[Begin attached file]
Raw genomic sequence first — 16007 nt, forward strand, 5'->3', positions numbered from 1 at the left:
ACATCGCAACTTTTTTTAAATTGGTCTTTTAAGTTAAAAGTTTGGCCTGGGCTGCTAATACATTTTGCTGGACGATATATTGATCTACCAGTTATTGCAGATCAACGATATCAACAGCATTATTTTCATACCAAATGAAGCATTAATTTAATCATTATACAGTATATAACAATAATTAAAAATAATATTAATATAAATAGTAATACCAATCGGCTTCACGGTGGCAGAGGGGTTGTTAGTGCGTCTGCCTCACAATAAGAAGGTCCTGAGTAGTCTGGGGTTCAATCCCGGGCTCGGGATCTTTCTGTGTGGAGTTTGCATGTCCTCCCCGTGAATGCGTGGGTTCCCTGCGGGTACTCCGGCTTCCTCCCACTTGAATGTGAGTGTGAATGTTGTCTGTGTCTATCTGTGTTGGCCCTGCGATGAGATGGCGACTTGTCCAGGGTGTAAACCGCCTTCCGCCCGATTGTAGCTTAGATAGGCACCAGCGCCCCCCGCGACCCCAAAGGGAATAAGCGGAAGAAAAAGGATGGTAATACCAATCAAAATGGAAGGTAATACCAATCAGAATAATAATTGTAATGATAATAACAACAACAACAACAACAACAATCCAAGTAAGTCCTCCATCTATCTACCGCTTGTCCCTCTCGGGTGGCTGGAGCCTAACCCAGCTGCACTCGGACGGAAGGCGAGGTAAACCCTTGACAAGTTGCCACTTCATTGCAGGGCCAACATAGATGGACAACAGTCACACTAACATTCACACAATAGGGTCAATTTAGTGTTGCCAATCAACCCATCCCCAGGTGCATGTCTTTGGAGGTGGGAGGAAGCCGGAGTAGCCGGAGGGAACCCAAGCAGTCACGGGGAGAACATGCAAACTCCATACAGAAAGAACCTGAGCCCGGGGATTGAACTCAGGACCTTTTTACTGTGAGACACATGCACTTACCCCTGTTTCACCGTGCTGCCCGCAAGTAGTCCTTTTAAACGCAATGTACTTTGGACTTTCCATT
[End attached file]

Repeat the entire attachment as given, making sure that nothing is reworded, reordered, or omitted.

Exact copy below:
Raw genomic sequence first — 16007 nt, forward strand, 5'->3', positions numbered from 1 at the left:
ACATCGCAACTTTTTTTAAATTGGTCTTTTAAGTTAAAAGTTTGGCCTGGGCTGCTAATACATTTTGCTGGACGATATATTGATCTACCAGTTATTGCAGATCAACGATATCAACAGCATTATTTTCATACCAAATGAAGCATTAATTTAATCATTATACAGTATATAACAATAATTAAAAATAATATTAATATAAATAGTAATACCAATCGGCTTCACGGTGGCAGAGGGGTTGTTAGTGCGTCTGCCTCACAATAAGAAGGTCCTGAGTAGTCTGGGGTTCAATCCCGGGCTCGGGATCTTTCTGTGTGGAGTTTGCATGTCCTCCCCGTGAATGCGTGGGTTCCCTGCGGGTACTCCGGCTTCCTCCCACTTGAATGTGAGTGTGAATGTTGTCTGTGTCTATCTGTGTTGGCCCTGCGATGAGATGGCGACTTGTCCAGGGTGTAAACCGCCTTCCGCCCGATTGTAGCTTAGATAGGCACCAGCGCCCCCCGCGACCCCAAAGGGAATAAGCGGAAGAAAAAGGATGGTAATACCAATCAAAATGGAAGGTAATACCAATCAGAATAATAATTGTAATGATAATAACAACAACAACAACAACAACAATCCAAGTAAGTCCTCCATCTATCTACCGCTTGTCCCTCTCGGGTGGCTGGAGCCTAACCCAGCTGCACTCGGACGGAAGGCGAGGTAAACCCTTGACAAGTTGCCACTTCATTGCAGGGCCAACATAGATGGACAACAGTCACACTAACATTCACACAATAGGGTCAATTTAGTGTTGCCAATCAACCCATCCCCAGGTGCATGTCTTTGGAGGTGGGAGGAAGCCGGAGTAGCCGGAGGGAACCCAAGCAGTCACGGGGAGAACATGCAAACTCCATACAGAAAGAACCTGAGCCCGGGGATTGAACTCAGGACCTTTTTACTGTGAGACACATGCACTTACCCCTGTTTCACCGTGCTGCCCGCAAGTAGTCCTTTTAAACGCAATGTACTTTGGACTTTCCATT